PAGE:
In defining what constitutes exceptional reasons, the undersigned has applied United States v. Goforth, 546 F.3d 712 (4th Cir. 2008) and United States v. Vilaiphone, 2009 WL 412958 (Fed. 19, 2009 W.D. N.C. ) (Reidinger, J., applying Goforth and finding no exceptional circumstance). In Vilaiphone, Judge Reidinger found as follows:

Courts generally have defined “exceptional reasons” as circumstances which are “clearly out of the ordinary, uncommon, or rare.” See United States v. Larue, 478 F.3d 924, 926 (8th Cir. 2007) (finding defendant's compliance with terms of pretrial release, lack of criminal record, payment of child support, and continued employment were not exceptional reasons warranting release); United States v. Lea, 360 F.3d 401, 403 (2d Cir. 2004) (“Exceptional circumstances exist where there is ‘a unique combination of circumstances giving rise to situations that are out of the ordinary.'”) (quoting United States v. DiSomma, 951 F.2d 494, 497 *2d Cir. 1991)). The fact that the Defendant has cooperated with the Government and has complied with the terms and conditions of his pretrial release do not constitute exceptional reasons warranting his continued release pending sentencing. See United States v. Little, 485 F.3d 1210, 1211 (8th Cir. 2007) (“It is not exceptional to expect every defendant to timely appear in court and to obey the court's order concerning pretrial conditions of release. Nor it is clearly out of the ordinary, uncommon or rare for defendants to cooperate in the investigation of their criminal acts.”). Similarly, the Defendant's lack of a significant criminal history and his gainful employment, while commendable, do not rise to the level of “exceptional reasons.” See Lea, 360 F.3d at 403-04 (“There is nothing ‘exceptional about going to school, being employed, or being a first-time offender, either separately or in combination.”). Finally, while the Court is cognizant of the hardships that the Defendant's detention will create for his immediate family, such hardships are common to nearly every case involving a term of imprisonment and thus do not qualify as “exceptional reasons” under § 3145(c). See United States v. Garcia, 340 F.3d 1013, 1022 (9th Cir. 2003) (“Hardships that commonly result from imprisonment do not meet the standard.”); United States v. Mahabir, 858 F.Supp. 504, 508 (D.Md. 1994)(“A defendant's incarceration regularly creates difficulties for him and his family. Courts have found that such purely personal considerations do not constitute exceptional reasons within the meaning of Section 3145(c).”)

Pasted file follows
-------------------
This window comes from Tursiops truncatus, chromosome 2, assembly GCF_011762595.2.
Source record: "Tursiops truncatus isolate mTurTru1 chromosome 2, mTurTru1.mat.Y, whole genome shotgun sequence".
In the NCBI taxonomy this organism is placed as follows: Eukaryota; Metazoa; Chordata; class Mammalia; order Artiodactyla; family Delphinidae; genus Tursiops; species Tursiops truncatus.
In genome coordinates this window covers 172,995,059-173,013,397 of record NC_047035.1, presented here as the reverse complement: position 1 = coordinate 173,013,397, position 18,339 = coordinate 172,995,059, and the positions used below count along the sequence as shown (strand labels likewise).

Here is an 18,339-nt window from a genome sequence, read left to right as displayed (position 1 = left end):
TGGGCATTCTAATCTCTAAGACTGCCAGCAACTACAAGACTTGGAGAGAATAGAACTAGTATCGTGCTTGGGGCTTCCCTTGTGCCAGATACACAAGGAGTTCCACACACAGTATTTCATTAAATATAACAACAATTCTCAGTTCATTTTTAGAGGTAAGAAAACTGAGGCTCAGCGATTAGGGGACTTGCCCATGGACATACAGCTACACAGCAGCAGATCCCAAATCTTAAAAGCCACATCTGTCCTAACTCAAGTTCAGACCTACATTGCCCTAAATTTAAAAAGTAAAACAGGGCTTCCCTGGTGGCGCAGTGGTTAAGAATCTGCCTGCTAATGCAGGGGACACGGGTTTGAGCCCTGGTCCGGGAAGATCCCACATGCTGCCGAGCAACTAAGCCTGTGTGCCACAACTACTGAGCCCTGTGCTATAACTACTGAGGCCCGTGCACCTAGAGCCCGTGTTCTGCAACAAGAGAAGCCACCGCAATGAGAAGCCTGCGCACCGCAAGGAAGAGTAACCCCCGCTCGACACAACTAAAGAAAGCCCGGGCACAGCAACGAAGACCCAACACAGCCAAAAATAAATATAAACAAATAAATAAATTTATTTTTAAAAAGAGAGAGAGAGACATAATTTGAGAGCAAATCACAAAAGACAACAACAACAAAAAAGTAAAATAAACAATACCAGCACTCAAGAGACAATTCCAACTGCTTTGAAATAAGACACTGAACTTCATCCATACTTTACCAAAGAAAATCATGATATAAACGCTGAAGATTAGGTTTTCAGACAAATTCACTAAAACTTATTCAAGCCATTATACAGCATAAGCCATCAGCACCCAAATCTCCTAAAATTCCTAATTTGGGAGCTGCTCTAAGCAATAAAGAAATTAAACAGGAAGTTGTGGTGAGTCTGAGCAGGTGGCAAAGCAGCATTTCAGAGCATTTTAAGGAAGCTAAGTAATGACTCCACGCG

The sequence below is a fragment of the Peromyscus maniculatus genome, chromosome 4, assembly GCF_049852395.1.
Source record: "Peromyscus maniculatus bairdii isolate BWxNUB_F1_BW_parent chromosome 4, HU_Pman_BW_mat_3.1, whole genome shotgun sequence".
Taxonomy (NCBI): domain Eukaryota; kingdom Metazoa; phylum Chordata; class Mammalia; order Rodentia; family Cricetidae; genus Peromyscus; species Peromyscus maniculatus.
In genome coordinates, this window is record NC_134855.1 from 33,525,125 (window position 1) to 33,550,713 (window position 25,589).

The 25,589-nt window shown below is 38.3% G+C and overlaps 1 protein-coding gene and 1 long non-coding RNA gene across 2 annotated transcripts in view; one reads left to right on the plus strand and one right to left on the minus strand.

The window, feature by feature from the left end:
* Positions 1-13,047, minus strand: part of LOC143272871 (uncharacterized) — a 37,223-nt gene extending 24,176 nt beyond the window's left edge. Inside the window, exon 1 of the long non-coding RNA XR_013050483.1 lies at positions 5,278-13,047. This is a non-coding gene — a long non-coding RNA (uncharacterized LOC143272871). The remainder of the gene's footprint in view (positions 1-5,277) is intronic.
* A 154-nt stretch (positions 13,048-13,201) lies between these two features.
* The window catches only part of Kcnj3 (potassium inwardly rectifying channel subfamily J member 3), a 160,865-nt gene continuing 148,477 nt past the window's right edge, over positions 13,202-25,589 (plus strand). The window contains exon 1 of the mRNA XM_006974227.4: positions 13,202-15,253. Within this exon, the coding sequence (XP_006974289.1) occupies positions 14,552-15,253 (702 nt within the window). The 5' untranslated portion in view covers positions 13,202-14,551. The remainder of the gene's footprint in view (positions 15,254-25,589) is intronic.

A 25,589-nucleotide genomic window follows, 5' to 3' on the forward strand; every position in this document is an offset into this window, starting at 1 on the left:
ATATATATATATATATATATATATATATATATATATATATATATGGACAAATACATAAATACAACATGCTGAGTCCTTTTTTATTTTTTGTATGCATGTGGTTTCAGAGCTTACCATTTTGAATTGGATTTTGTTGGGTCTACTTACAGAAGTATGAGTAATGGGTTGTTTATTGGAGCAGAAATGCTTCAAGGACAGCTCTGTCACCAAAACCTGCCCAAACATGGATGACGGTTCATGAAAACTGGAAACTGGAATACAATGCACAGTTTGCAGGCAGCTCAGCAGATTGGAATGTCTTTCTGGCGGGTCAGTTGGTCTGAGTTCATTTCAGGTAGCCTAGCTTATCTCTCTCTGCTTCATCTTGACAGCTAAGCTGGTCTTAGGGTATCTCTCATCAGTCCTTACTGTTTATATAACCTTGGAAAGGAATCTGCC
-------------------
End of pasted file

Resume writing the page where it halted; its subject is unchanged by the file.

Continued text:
The Court notes that Defendant is now subject to mandatory detention as provided by 18 U.S.C. § 3143(a)(2) which provides as follows:

(2) The judicial officer shall order that a person who has been found guilty of an offense in a case described in subparagraph (A), (B), or (C) of subsection (f)(1) of section 3142 and is awaiting imposition or execution of sentence be detained unless ----
(A)(i) the judicial officer finds there is a substantial likelihood that a motion for acquittal or new trial will be granted; or
(ii) an attorney for the Government has recommended that no sentence of imprisonment be ...